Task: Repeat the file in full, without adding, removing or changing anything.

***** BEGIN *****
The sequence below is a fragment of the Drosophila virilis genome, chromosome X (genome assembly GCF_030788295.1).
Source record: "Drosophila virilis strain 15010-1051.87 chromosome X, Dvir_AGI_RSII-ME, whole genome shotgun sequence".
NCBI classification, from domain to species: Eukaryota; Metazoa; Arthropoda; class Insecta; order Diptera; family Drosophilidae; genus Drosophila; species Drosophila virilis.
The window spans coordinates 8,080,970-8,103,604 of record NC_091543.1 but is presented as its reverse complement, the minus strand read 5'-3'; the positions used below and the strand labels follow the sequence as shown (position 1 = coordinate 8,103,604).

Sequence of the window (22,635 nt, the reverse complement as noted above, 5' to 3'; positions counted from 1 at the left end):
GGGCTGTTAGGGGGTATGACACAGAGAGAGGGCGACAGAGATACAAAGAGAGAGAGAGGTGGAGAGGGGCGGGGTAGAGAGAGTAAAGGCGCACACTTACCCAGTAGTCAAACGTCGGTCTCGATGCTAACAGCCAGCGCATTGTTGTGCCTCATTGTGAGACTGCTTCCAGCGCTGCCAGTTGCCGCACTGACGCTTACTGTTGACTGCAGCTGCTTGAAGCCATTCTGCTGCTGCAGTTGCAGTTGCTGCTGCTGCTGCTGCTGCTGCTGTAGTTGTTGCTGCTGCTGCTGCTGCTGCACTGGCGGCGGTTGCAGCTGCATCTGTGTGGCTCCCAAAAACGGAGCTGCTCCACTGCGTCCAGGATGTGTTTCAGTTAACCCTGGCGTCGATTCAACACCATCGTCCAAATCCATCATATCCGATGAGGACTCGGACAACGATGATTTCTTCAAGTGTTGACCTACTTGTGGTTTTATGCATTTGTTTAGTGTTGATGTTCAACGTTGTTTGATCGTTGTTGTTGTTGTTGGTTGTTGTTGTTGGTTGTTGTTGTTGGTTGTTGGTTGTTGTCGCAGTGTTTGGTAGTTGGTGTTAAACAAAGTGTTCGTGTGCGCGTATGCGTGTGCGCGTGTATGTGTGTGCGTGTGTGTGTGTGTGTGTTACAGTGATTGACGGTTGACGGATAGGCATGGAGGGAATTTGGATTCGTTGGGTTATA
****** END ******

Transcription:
The sequence below is a fragment of the Drosophila virilis genome, chromosome X (genome assembly GCF_030788295.1).
Source record: "Drosophila virilis strain 15010-1051.87 chromosome X, Dvir_AGI_RSII-ME, whole genome shotgun sequence".
NCBI classification, from domain to species: Eukaryota; Metazoa; Arthropoda; class Insecta; order Diptera; family Drosophilidae; genus Drosophila; species Drosophila virilis.
The window spans coordinates 8,080,970-8,103,604 of record NC_091543.1 but is presented as its reverse complement, the minus strand read 5'-3'; the positions used below and the strand labels follow the sequence as shown (position 1 = coordinate 8,103,604).

Sequence of the window (22,635 nt, the reverse complement as noted above, 5' to 3'; positions counted from 1 at the left end):
GGGCTGTTAGGGGGTATGACACAGAGAGAGGGCGACAGAGATACAAAGAGAGAGAGAGGTGGAGAGGGGCGGGGTAGAGAGAGTAAAGGCGCACACTTACCCAGTAGTCAAACGTCGGTCTCGATGCTAACAGCCAGCGCATTGTTGTGCCTCATTGTGAGACTGCTTCCAGCGCTGCCAGTTGCCGCACTGACGCTTACTGTTGACTGCAGCTGCTTGAAGCCATTCTGCTGCTGCAGTTGCAGTTGCTGCTGCTGCTGCTGCTGCTGCTGTAGTTGTTGCTGCTGCTGCTGCTGCTGCACTGGCGGCGGTTGCAGCTGCATCTGTGTGGCTCCCAAAAACGGAGCTGCTCCACTGCGTCCAGGATGTGTTTCAGTTAACCCTGGCGTCGATTCAACACCATCGTCCAAATCCATCATATCCGATGAGGACTCGGACAACGATGATTTCTTCAAGTGTTGACCTACTTGTGGTTTTATGCATTTGTTTAGTGTTGATGTTCAACGTTGTTTGATCGTTGTTGTTGTTGTTGGTTGTTGTTGTTGGTTGTTGTTGTTGGTTGTTGGTTGTTGTCGCAGTGTTTGGTAGTTGGTGTTAAACAAAGTGTTCGTGTGCGCGTATGCGTGTGCGCGTGTATGTGTGTGCGTGTGTGTGTGTGTGTGTTACAGTGATTGACGGTTGACGGATAGGCATGGAGGGAATTTGGATTCGTTGGGTTATA